If you have a lot of shade caladiums are a good choice. Their large colorful leaves can brighten or enliven a dark area and lend a quiet ambiance to a shade retreat. Pair them with plants that have leaves or flowers that provide contrasting texture like astilbes or ferns and you will create a horticultural work of art. Impatients like the same conditions and can echo the colors of the caladium leaves. Fertile, moist soil is all they need to thrive in the shade. Caladiums are native to subtropical regions and so will need to be lifted and stored in all zones except 10 and 11. Click here to read my post on lifting and storing caladiums.
Caladiums vary in several ways, making some more desirable for certain areas than others. Here are some variations with examples of cultivars that might be considered.
Caladiums can be divided on the basis of leaf shape into two major groups based on leaf shape: fancy, and lance/strap.
-Fancy leaf caladiums have heart shaped leaves with petioles (stem like structure) that are attached on the back of the leaf. The 3 main veins in the leaves form a Y. The caladium ‘Aaron’ featured above is an example as is the caladium in the picture below showing the petiole attachment.
-Strap or lance leaf caladiums have leaves that are arrow shaped with the petiole attached at the edge of the leaf.
Height of Plant
This characteristic generally goes along with the leaf shape so you have to accept height and leaf shape as a pair. You may have to decide whether height or shape is more important to you and choose accordingly.
-Medium height caladiums usually have lance or strap shape leaves also identified as arrow shaped. They also produce more leaves, have a spreading habit, and tolerate sun and lower temperatures better than tall, fancy leaved caladiums.
-Tall caladiums are usually fancy, heart shaped leaves, produce fewer leaves, tend to be upright, and are less tolerant of sun and low temperatures.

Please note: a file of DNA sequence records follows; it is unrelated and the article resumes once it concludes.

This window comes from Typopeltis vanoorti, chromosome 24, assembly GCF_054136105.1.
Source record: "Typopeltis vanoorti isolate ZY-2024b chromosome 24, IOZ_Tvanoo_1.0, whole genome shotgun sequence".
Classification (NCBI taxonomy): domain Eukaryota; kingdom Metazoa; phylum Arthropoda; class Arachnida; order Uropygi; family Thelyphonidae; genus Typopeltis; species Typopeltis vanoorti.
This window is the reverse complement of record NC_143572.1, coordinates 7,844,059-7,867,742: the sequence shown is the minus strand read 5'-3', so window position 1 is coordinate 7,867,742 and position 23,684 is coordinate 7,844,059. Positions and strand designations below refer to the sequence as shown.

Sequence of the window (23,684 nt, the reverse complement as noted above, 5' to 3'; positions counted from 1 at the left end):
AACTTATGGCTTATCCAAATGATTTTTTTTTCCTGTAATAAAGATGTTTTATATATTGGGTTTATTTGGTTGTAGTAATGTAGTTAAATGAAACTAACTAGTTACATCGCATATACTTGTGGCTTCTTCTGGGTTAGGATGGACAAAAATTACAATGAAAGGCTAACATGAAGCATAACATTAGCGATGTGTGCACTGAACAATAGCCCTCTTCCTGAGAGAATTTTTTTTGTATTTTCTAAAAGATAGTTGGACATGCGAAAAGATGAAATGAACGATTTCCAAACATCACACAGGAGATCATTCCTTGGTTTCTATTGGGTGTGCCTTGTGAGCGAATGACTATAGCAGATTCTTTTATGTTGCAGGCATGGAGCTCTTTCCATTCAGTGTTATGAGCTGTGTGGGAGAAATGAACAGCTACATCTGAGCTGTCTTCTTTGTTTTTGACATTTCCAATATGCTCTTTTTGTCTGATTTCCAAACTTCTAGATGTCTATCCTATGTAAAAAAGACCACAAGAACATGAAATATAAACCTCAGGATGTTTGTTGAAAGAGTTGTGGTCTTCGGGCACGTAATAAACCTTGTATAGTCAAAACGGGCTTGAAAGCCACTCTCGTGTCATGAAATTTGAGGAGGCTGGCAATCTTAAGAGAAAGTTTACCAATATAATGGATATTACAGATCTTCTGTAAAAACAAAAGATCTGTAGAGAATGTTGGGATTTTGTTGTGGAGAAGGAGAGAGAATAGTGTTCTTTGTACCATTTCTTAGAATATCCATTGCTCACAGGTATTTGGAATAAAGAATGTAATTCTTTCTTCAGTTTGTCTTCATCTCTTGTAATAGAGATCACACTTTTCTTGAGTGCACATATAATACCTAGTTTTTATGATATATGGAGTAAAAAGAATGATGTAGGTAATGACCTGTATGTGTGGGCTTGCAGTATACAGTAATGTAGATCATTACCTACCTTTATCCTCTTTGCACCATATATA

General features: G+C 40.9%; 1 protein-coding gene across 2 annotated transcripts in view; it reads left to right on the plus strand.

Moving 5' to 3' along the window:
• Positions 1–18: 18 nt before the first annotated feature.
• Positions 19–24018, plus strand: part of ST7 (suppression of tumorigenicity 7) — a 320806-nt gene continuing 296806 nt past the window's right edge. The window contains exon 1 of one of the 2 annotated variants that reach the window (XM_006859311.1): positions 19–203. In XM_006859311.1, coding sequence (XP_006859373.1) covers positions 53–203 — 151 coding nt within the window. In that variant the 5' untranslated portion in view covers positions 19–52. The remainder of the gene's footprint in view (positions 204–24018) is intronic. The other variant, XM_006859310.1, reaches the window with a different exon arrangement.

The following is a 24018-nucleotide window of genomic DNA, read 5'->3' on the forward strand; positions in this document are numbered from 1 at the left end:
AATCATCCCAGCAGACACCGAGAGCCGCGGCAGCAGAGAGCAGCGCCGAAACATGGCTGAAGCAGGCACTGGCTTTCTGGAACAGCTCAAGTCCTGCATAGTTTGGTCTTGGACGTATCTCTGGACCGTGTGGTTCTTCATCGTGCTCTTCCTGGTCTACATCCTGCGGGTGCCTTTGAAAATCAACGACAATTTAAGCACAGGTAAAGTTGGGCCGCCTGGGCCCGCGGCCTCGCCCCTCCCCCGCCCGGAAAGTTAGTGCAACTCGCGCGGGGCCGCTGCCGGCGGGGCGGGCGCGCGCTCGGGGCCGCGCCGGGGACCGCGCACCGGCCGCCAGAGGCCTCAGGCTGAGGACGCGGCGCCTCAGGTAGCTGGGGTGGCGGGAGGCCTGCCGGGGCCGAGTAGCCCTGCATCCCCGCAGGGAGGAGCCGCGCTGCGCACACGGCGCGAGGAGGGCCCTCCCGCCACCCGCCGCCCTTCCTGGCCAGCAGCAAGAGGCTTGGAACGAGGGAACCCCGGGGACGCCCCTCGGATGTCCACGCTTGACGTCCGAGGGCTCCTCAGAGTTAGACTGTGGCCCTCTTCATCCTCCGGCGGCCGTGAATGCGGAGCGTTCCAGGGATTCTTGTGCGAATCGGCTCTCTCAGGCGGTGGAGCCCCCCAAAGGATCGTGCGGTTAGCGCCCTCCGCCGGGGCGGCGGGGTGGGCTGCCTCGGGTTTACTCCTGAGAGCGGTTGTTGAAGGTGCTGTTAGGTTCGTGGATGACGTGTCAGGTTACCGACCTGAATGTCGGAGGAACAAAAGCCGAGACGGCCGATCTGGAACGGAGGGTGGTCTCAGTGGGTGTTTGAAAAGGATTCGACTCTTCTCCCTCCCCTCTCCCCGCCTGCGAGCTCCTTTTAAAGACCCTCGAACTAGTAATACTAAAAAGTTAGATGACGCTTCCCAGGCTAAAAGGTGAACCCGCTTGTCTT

Leaves can be green, white, red (crimson, scarlet, rose), or pink. Most popular caladiums are red, pink, or white, with green appearing on the edge or in the veins.
White leaves may be combined with green, pink, or red.
‘White Wing’ has green edges.
‘Candidum’ has green edges and veins.
‘White Christmas’ also has green edges and veins but the effect is very different.
‘White Queen’ has green edges but red veins.
Red leaf caladiums usually have green edges.
‘Scarlet Beauty’ has scarlet leaves with a caste of hot pink and olive green edges.
‘Red Flash’ features bright red leaves with dark green edges and bright pink spots and splashes. It may be as short as 12” but can grow to 18”.
‘Postman Joyner’ is considered red with green edges and grows 12-18″ tall.
Pinks may be pastel or bright shading to rose and crimson.
‘Carolyn Whorton features extra large pink leaves with green edges and splotches, and rose veins. Plants are vigorous and grow 18” tall.
‘Lord Derby’ has rose leaves with green veins and border. It grows 18” tall.
‘Fanny Munson’ has bright pink leaves with dark green edges. It stands 16”.
‘Pink Symphony’ boasts pale pink leaves with dark green veins and edges and only stands 14” tall.
‘Frieda Hemple’s’ vivid crimson leaves have such wide green margins perhaps the leaves are really green with crimson centers. Looks a lot like ‘Postman Joyner’.
Green tends to be a trim color but sometimes it is hard to decide what is the main color and what is the secondary color as noted above . ‘Miss Muffet’, however, clearly offers chartreuse green with pink speckles.
The combinations of pinks, reds, greens, and white are endless so there is surely one to meet everyone’s needs and wants. By varying the color combinations and textures produced by the color effects it is possible to create a very interesting and beautiful planting in the shade. And don’t forget to cut a few leaves every now and then to use in flower arrangements. The leaves have a long vase life and are striking in a vase with flowers that grow in the sun as well as in the shade so you can experiment with new combinations.